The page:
At $192, the average cost of a workers comp script in Illinois, is the highest among the 17 states WCRI studies, according to the respected research organizations CompScope report. In 2017, the average payment per prescription increased nearly 20 percent, driven by dermatological agents, the report said. The Center Square reporter Cole Lauterbach interviewed CompPharmas Joe Paduda for context. CompPharmas national survey of workers compensation payers showed a 10 percent decrease in cost, Paduda noted, adding What youre seeing in Illinois is essentially a thirty-point swing from the average state thats clearly driven by the overuse of topicals.
CompPharma, LLC has published its 16th Annual Survey of Prescription Drug Management Survey results, and you can download it from the Resources page of this website.
The top finding this year is payers’ focus on transparency in PBM pricing, coupled with ongoing concern. about drug-related issues
Here are the highlights:
Transparency and more visibility into PBM pricing and rebates are top of mind for many respondents. After several years of declining spend and decreases in opioid prescriptions, payers remain vigilant about their pharmacy management programs. They recognize cost drivers can pop up suddenly as they remember physician dispensing and compound schemes. Payers are also considering auditing their PBM to ensure compliance with contract terms.
We appreciate the workers’ comp payers who graciously gave their time and data to participate in the survey. If you’d like to participate in the 2020 survey, email firstname.lastname@example.org. Respondents receive a more detailed version of the report.
Joe Paduda will take self-insured employers on “A Trip Behind the PBM Curtain” at CSIA’s 2019 Employer Summit, October 7. Spread pricing, cost drivers, transparency, rebates, and PBM audits will be discussed. The session starts at 1:45 pm. See the link above for further information.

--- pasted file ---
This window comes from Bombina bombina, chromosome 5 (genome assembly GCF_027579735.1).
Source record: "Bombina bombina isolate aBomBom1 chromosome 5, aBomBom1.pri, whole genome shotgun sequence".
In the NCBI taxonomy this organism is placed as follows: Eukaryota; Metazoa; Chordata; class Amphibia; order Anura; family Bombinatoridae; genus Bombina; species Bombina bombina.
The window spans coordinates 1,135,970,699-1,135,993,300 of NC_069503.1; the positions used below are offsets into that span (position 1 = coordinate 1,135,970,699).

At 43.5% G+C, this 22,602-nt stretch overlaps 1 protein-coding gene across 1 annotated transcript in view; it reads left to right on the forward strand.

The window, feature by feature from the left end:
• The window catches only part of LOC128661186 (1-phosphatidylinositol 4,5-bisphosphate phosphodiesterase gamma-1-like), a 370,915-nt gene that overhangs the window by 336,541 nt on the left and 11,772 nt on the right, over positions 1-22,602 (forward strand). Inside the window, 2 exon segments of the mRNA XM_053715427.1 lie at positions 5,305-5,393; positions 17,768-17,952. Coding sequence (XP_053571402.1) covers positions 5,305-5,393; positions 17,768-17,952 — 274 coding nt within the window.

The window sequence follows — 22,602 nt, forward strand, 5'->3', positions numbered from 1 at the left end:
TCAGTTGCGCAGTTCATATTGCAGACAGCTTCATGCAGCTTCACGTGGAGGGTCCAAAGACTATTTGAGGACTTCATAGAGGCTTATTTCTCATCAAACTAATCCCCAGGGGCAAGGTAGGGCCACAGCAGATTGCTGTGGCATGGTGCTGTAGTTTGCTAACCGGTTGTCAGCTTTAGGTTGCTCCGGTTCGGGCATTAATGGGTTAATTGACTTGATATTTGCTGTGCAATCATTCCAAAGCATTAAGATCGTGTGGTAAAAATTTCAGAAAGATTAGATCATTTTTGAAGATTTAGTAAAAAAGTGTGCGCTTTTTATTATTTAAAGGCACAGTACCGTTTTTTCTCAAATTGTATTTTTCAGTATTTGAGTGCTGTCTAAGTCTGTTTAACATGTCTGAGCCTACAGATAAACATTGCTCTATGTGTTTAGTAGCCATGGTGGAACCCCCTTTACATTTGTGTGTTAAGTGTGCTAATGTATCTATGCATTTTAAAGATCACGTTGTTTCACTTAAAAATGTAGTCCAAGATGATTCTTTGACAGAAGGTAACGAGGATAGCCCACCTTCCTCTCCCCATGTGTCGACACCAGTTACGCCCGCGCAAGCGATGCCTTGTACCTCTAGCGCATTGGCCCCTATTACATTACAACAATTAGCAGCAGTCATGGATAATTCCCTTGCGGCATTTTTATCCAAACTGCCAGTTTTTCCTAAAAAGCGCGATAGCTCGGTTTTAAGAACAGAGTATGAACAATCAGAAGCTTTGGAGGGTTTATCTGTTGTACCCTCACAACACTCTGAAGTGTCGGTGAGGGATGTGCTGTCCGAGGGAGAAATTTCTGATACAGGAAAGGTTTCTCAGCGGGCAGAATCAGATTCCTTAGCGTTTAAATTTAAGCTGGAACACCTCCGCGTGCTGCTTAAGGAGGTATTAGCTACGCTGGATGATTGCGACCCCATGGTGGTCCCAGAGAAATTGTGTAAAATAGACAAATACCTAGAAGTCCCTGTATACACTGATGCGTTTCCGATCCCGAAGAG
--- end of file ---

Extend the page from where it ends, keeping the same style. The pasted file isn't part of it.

Joe Paduda provided insight into the Injured Worker Pharmacy (IWP) business model for Boston Globe Reporter Felice Freyer’s article: Andover Pharmacy under investigation for opioid dispensing.
How do healthcare providers price services to group health plans, workers’ compensation, Medicare, Medicaid? Joe will compare what different payers pay for facility, provider and pharmacy services when he speaks at NCSI’s annual meeting in Orlando on June 10.
Attorneys general in 44 states have filed a lawsuit against 20 of the nation’s largest generic drug manufacturers accusing the companies of conspiring to artificially inflate the prices of 114 different generic drugs, including many commonly prescribed in workers’ comp. Reporter Elaine Goodman interviewed Joe Paduda for perspective on the inexplicable price increases for generics. Subscription required. Read More
Joe Paduda questioned Optum’s industry trend report’s suggestion that there may be a shift from meds to physical therapy and other ancillary services. He told Elaine Goodman, that just because spending for durable medical equipment or physical therapy went up while drug costs went down doesn’t mean one caused the other. “Moreover, we don’t know if DME spend is higher due to adjusters using Optum DME for more complex patients, or Optum’s prices for DME are higher,” Paduda said. “The report provides no data to support the inference that drugs are being replaced by other services.” See more (subscription required)
In February, WorkersCompensation.com reported that the Ohio Attorney General Dave Yost had demanded OptumRX refund over $16 million it said the pharmacy benefit manager had overcharged the state’s Bureau of Workers’ Compensation. Read more.
Two Illinois-based risk pools that provide coverage for municipalities filed a complaint yesterday. Most opioid-overuse lawsuits are filed by government entities rather than private entities, said Joe Paduda. Read More.
CompPharma’s 15th Annual Survey of Prescription Drug Management in Workers’ Compensation showed that pharmacy costs in workers’ compensation have decreased by $1.1 billion during the past eight years. “Pharmacy is no longer fastest-growing segment of work comp medical expenses,” said Joe Paduda, president of CompPharma, LLC. “Work comp payers, regulators and PBMs have been extremely successful in reducing drug spend, much more successful than other payers. Survey respondents reported a 9.84 percent decline in total pharmacy costs during the past year, while the national spend across all payer types decreased by a paltry 2.1 percent.” Read More